I stayed still and spat blood, and the remains of three chipped teeth, until I was happy that the bleeding was from my mouth. The interference in my head had subsided and I was systematically trying to check that my ‘body’, the ‘thing that transports my stupid brain around’ was all right. (Funny how the wrong thing always gets hurt, my brain screws up and my body gets it!). Stephen returned, most importantly, with lashings of hot sweet tea.
After deciding that going back up to complete the route did not feature in my list of top 6 million things I’d most like to do next, I tried to stand, a bit of a struggle, but to mine and Stephen’s surprise I managed it. I was all right! Absolutely amazing! I had just travelled 500 feet, with some rapidity, down a mountain side and I was all right! I didn’t deserve to be but I was very grateful.
After a visit to the Aviemore health centre and a ‘head to toe’ check plus urine sample I was declared ‘stupid’, but bruised. There was a possibility that I had briefly dislocated my shoulder in the fall, I also had a bump behind my ear which may have been the cause of my trip into unconsciousness, and my elbow was severely bruised.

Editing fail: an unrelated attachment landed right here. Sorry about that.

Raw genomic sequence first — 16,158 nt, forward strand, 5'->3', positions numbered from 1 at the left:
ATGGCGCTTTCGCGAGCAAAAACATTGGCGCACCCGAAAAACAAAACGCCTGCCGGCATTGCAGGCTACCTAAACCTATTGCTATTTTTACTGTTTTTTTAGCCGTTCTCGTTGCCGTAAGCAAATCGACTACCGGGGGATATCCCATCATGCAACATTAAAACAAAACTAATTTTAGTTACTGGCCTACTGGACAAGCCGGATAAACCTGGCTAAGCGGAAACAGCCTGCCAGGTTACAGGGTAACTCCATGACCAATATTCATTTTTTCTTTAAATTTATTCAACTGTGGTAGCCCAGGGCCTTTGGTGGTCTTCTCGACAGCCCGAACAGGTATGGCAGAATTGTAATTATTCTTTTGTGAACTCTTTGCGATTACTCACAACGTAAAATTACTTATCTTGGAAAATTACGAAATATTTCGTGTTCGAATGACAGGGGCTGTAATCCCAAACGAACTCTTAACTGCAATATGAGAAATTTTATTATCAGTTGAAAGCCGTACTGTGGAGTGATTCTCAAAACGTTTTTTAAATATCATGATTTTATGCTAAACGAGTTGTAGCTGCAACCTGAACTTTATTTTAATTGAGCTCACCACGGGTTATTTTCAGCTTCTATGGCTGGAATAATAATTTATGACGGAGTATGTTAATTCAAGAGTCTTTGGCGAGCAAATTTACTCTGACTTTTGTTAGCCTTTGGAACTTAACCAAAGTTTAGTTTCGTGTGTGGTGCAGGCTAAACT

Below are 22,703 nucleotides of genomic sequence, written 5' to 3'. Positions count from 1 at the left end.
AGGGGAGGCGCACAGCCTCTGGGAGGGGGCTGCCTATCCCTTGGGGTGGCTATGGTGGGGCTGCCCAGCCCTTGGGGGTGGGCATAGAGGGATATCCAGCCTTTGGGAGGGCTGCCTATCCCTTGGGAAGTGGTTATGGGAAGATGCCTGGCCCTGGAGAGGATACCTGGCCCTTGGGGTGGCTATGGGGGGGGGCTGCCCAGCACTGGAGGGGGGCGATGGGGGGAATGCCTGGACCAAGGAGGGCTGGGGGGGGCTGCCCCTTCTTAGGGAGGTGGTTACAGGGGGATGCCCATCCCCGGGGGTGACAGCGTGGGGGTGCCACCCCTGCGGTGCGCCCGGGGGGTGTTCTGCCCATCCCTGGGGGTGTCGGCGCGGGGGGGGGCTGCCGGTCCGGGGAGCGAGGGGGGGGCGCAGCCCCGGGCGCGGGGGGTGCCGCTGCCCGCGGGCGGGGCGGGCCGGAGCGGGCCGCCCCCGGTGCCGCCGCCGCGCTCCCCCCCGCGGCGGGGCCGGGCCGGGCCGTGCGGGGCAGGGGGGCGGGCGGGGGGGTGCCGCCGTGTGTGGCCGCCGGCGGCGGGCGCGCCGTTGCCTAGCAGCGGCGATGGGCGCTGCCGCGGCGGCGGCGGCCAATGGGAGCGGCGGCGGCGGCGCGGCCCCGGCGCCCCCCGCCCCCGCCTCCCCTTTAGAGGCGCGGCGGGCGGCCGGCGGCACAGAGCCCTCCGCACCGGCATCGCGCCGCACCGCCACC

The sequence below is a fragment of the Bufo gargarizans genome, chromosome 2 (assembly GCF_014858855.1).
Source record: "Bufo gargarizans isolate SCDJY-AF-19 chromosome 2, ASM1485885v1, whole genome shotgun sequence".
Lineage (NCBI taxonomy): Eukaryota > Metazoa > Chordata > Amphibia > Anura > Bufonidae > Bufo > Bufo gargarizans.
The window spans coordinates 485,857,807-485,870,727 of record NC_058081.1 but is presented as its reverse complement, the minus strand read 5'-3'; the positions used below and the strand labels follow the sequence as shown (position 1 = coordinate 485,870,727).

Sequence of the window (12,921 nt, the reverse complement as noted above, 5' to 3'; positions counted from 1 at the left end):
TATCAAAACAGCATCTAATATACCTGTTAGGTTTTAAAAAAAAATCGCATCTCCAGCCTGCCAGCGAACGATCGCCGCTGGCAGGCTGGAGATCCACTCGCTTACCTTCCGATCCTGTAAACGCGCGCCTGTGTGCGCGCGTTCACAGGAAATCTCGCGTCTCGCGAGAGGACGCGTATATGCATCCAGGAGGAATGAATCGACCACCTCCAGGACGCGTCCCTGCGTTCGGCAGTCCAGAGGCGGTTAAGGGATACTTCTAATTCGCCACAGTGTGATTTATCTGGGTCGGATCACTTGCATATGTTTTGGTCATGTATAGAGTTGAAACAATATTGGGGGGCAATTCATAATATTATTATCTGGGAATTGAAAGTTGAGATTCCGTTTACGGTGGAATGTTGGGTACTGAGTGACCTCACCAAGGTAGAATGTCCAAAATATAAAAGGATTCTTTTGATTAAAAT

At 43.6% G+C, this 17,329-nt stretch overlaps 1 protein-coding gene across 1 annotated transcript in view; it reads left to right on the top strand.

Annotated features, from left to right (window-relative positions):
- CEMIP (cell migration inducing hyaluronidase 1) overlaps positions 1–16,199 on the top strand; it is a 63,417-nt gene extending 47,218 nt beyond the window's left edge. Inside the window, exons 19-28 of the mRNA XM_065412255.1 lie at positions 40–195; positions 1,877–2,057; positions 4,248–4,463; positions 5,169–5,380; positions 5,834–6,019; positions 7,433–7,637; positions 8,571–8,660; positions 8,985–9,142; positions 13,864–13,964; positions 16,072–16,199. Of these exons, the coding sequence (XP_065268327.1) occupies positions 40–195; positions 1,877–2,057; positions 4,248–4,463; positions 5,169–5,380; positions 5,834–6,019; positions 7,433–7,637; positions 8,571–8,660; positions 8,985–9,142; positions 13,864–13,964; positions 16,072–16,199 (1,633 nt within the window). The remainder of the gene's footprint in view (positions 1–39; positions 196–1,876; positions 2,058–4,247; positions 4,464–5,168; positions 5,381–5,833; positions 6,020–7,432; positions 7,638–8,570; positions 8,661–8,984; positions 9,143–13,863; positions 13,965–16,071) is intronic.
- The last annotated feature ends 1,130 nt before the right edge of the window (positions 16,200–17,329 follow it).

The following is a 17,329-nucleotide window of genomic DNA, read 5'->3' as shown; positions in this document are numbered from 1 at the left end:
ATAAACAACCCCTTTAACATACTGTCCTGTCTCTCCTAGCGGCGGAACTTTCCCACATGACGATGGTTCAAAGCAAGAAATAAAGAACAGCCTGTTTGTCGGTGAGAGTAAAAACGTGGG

The moral of this story, if there is one, is "think", very carefully, before you solo absolutely anything as the consequences of failing can be fatal and it is certainly not worth it. I was extremely lucky and have learnt a lesson. Be sensible and learn from my mistake, I can assure you it will be less painful.
Take care on the mountains and I hope we don’t hear of another ‘How Stupid Can You Get?’ story. Not from me or any of you.
Thank you to Stephen for all his help and to Bev., Brian, Frank, Jinny, Lawrence, Murray and Peter for not giving me any sympathy.